We’ve all read the statistics and heard the news. Michigan and its economy are struggling. Our college graduates are leaving the state with their talent, energy and entrepreneurial spirit in tow. The fruits of our state’s investment in public education are packing up and leaving for what they perceive to be greener pastures. These are not just statistics, my friends- each one of these college graduates is a young person with a story and a dream. Along the way, something derails the part of that dream where the young person’s career is flourishing here, close to their families and in their home state, with its beautiful lakes, premier sports teams, affordable historical housing and international flavor. I know, because, not so long ago, I was one of those young people with one of those stories.
When I graduated from the University of Michigan in Ann Arbor, bachelor’s degree with honors in one hand, internship lined up in a top Detroit law firm for the summer and admission & partial scholarship to Duke University School of Law in the other, my dream was clear. Finish law school, find a position practicing law in Detroit and then find a way to give back to the community with my pro bono time until I had paid off the law school loans and could spend all of my days doing work that would help rebuild the city which I’d grown up in and which I loved. Let there be no doubt, I LOVED THIS CITY, for better or for worse, and I still do. Back then, I would have added, “‘til death do us part.” But it was not to be, like a fickle lover, Detroit has not once, but twice, burned me in the job market.
The first time, it was a painful experience but I found another offer and like so many of our young graduates, I moved away. I had finished my first semester of law school and began my search for a summer internship. With straight A’s from a top law school, hiring me should have been a no-brainer, but summer jobs in the top Detroit law firms were either not available for first year law students, or even worse, I was told that people from my out-of-state law school don’t stay in Detroit so they wouldn’t hire me.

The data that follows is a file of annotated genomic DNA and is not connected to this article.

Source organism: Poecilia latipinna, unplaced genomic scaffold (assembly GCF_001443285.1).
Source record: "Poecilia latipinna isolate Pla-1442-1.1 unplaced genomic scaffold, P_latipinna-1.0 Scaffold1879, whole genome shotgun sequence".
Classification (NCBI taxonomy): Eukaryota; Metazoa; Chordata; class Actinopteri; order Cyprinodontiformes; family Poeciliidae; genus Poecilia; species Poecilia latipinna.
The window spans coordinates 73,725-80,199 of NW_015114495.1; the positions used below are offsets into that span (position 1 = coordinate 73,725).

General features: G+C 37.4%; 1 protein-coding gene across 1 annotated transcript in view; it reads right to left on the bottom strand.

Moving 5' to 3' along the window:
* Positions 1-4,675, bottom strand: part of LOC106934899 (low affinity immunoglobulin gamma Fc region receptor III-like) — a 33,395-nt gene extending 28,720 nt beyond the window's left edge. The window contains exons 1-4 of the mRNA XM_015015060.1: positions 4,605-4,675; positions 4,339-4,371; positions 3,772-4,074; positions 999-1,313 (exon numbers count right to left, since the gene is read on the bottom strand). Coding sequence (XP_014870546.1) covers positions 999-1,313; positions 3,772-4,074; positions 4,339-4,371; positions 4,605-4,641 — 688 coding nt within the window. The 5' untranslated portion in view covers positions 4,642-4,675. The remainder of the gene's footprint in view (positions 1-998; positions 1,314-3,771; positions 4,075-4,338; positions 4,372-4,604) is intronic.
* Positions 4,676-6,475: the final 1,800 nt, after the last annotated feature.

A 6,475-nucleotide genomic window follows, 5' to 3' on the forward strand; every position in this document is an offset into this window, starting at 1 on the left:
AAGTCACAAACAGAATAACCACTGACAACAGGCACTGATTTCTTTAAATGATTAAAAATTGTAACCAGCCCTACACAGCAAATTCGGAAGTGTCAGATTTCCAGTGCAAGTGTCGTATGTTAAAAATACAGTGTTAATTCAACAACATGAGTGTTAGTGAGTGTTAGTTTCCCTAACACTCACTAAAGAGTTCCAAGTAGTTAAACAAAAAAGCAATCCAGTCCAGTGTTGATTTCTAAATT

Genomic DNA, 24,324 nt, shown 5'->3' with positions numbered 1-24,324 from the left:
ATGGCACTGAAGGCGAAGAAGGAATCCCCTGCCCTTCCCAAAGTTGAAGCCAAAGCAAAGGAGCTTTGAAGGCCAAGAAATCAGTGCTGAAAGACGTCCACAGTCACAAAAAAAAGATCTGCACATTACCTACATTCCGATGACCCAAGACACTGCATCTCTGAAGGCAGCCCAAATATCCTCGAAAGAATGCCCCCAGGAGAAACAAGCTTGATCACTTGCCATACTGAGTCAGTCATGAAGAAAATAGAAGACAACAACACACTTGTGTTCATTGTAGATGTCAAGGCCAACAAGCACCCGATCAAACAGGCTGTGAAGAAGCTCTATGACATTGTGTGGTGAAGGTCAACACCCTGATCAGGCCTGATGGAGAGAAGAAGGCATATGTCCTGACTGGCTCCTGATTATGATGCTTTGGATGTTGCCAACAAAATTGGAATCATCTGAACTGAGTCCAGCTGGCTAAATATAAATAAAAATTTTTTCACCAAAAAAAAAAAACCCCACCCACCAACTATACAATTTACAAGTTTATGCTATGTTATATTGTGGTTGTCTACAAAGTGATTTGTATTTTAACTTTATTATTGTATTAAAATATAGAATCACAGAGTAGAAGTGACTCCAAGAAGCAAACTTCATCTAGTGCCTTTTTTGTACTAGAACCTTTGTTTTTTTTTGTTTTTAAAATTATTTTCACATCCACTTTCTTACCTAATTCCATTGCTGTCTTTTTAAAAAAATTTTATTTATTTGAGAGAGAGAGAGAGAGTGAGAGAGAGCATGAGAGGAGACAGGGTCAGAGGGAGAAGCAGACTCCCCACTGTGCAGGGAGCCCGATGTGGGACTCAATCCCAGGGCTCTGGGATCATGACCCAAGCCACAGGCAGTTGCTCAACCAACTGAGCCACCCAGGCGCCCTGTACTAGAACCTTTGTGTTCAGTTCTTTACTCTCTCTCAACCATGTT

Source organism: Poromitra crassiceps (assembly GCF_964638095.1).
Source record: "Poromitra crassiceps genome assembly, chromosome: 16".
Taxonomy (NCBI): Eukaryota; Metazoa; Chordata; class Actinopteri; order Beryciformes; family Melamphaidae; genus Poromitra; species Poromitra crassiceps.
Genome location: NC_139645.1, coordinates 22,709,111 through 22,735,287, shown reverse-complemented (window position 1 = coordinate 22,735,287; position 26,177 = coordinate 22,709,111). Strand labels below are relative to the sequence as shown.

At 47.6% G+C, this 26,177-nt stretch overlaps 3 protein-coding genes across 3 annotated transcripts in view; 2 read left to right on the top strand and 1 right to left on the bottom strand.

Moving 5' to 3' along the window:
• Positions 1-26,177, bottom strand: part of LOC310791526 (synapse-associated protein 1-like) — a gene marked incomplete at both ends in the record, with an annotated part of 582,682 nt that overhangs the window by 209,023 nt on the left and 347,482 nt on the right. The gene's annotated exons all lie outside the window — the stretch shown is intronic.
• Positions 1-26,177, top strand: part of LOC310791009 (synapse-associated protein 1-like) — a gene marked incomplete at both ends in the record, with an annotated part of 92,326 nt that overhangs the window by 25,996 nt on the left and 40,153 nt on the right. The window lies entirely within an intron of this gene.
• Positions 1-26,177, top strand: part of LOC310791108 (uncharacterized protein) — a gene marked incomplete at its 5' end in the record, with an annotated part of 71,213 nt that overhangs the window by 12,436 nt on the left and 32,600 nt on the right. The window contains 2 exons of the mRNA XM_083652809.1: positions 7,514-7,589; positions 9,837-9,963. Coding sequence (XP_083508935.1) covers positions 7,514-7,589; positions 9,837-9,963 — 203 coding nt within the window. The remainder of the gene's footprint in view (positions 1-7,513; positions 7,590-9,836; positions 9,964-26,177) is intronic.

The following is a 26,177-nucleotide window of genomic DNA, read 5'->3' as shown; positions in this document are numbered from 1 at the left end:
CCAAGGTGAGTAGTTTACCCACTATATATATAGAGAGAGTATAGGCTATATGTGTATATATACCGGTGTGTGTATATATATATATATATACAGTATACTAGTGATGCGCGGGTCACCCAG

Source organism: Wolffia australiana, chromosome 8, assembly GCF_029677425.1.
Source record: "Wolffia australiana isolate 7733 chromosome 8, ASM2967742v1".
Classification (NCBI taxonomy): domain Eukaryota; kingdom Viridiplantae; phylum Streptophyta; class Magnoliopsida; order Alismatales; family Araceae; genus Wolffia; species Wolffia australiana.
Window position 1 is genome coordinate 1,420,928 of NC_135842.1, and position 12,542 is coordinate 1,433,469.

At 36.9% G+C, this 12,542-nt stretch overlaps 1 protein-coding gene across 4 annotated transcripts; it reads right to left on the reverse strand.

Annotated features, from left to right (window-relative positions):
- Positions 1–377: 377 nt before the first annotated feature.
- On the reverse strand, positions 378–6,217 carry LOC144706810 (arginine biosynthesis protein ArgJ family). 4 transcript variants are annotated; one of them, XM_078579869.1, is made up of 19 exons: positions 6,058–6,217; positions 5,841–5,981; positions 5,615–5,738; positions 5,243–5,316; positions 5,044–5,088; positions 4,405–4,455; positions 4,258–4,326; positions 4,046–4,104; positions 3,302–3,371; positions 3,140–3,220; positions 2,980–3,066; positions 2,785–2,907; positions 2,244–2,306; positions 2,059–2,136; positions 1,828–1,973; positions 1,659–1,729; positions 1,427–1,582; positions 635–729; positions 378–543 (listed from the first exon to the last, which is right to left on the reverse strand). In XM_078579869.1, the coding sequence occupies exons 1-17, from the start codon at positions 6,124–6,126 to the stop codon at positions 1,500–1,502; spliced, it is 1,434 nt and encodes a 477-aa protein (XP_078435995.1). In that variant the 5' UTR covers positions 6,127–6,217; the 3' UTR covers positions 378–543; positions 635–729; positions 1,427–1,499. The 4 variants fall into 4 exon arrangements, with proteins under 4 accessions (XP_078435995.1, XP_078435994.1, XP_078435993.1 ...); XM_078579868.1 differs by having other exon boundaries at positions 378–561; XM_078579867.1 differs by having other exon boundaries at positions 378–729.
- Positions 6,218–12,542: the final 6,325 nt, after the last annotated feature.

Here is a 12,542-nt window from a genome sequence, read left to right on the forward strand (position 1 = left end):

Talk about a self-fulfilling prophesy.
If Detroit law firms wouldn’t have me, however, several of the country’s other top law firms were knocking on my door, so I followed the opportunity and I spent that first summer interning at the prestigious global law firm, then known as Jones, Day, Reavis & Pogue, in their main office just a few hours away in Cleveland, Ohio. The training that I received at Jones Day that summer opened doors around the country and around the world that were not open for me in Detroit, and, because of that one fateful summer, dream effectively derailed. I next moved to Washington D.C., Chicago, London and Dallas sharpening my skills at another of the top global law firms and in the corporate law departments of Boeing and Harley-Davidson.
My dream was not completely off the tracks, however, and I kept Detroit close to my heart. In the Spring of 2006, the right opportunity presented itself, and I moved back the Detroit to join the legal Department of Comerica as a Vice President & Corporate & Securities Counsel. I was living the dream: I bought a house in Corktown, I joined the board of a local nonprofit, Southwest Solutions, found other volunteer outlets, cheered for the Tigers and all was well with the world.
Alas, it was not to last.
We’ve all heard about Comerica’s headquarters relocation. My position was one of the first to move. Luckily, by this time, I was better equipped to fight for my dream. I worked my network of contacts, and found the perfect position to allow me to stay in Detroit and advance my dream. I now spend my days building connections and working on plans to promote internships and keep our college graduates in the state. There will be lots more about that program- the MORE Program, Michigan Opportunities and Resources for Entrepreneurs, in tomorrow’s installment.
The lessons the region needs to take away from my story and those of others like me are many, but this week I’m going to focus on just a few. I’m going to talk about internships – why they are good for business and good for retaining talent. I’ll also discuss my program and other tactics that are in place or that should be to help Michigan retain our college graduates in the state.